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Discussion in 'Bad Dog Cafe' started by brogh, Sep 24, 2020.
I saw Woman in the Dunes when I was a teenager...on late night TV...and never forgotten it !
I've seen a number of Kurasawa films, which I always liked although some are a bit more conventional.
Woman in the Dunes is a classic.
I watched "Zero Focus" as it is set in Kanazawa where I went a couple times on business. I didn't recognize any locations.
I've watched a few from Miike, e.g. "The Audition" which is infamous for being difficult to get through. I don't go for that on purpose. Another one was a dark musical comedy and yet another was a surreal dreamlike Yakuza thing.
I haven't gotten into Korean cinema as much. A few months ago I watched one called "The Flu" which in spite of being made 5 years ago seems pretty relevant today.
Yep....the wifster and myself have enjoyed many Asian movies over the years.
We're not into character studies, dull drama or love stories.
We prefer the action/martial arts.....gg/bg (good guy-bad guy) movies.
As mentioned Zatoichi is a good series.
Considering our preferences....If I were asked I'd recommend:
Revenger (Bruce Kahn - Kim Pil Su was killed outside a bar in Hawaii during the making of the film)
Ip Man 1-4 (Donnie Yen)
Master Z (Max Zhang - a follow up to the Ip Man series after he loses to Ip Man)
Furie (Ngo Thanh Van)
But....that's just us.
Have a great weekend....
Another few from Japan that are "out there":
Others have covered movies by Kurosawa, Ozu, etc. so I won't mention those but I'll mention a few Japanese movies that I thought were good. I'll just give a quick synopsis and provide links to the Wikipedia pages in case you're interested in learning more about them.
The first three movies revolve around the theme of death. No, I'm not morbid but it is interesting how different cultures view death.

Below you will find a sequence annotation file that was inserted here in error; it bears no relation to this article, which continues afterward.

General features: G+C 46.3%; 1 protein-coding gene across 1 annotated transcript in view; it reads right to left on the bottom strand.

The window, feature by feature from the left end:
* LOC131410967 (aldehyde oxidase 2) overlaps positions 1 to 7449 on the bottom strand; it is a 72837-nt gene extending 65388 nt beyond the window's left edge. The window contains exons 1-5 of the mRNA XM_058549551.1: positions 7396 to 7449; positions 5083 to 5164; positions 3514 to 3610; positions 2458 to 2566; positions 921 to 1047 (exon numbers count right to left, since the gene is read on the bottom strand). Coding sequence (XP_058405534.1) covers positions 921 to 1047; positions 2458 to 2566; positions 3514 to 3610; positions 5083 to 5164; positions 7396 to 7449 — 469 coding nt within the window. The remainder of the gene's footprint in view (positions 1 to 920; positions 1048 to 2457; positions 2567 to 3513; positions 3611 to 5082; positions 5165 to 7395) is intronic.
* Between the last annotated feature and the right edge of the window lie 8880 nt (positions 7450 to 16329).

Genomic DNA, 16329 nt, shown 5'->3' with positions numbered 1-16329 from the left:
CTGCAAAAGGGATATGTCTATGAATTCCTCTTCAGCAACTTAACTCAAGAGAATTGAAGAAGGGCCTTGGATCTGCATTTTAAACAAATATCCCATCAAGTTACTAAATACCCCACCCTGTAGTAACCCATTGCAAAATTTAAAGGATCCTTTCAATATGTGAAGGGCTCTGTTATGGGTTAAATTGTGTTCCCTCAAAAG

A personal favourite of mine is After Life where people who have departed this life end up at a way station where they have to choose one memory to take with them into the afterlife. There are a lot of subtle things going on in the movie which I didn't pick up on until I had watched the movie several times. It's also interesting to ask yourself that question - if you could only take one memory with you into the next world, what would you choose?
Another movie I like is Departures which is about a man who returns to his home town after failing as a musician and ends up answering a job ad for what he thought was for a travel agent, but actually was a job as a mortician. I found the encoffining ceremony both fascinating and beautiful.
Still on the death theme, but this time a comedy is The Funeral, which follows a family as they deal with the aftermath of the death of their patriarch.
And finally, not a movie about death but another movie directed by Juzo Itami, the same person who directed The Funeral, Tampopo is a comedy that follows the trials and tribulations of a woman who struggles to perfect her ramen noodle dishes with the help of a truck driver.
I'm sure I could come up with plenty more but these were the first ones that popped into my head.
Those all sound really interesting. I'm not into action/violent films. I have seen Tampopo.
I just remembered having watched Audition a long time ago. If I recall it was a lot of gore and intended to be a love-letter to Old Boy. I don't think I've seen Old Boy fwiw
There are several popular American TV shows (that I can’t think of) that were created in Korea.
A little bit. We lived in Seoul for not quite 3 years, and I’ve been back for business a few times since. I watch them on occasion. My middle daughter likes anime.
In a sense, all of Itami's movies are about death!
But I have to say I love Tampopo, and it's a major reason why I got to live here in Japan. It came up at my interview: I was asked about the Japanese movies I liked, and I said that I loved watching Kurosawa's, but the Japan I wanted to live in was Tampopo.
I can also recommend Firefly Dreams (Kurosawa's son said it was the best Japanese film in the year of its release) and The Trial (Shinpan), both directed by John Williams (though full disclosure: I appear in the credits of the latter). They haven't received extensive distribution because, well, to put it simply, the Japanese movie industry is as racist as any other part of Japanese society.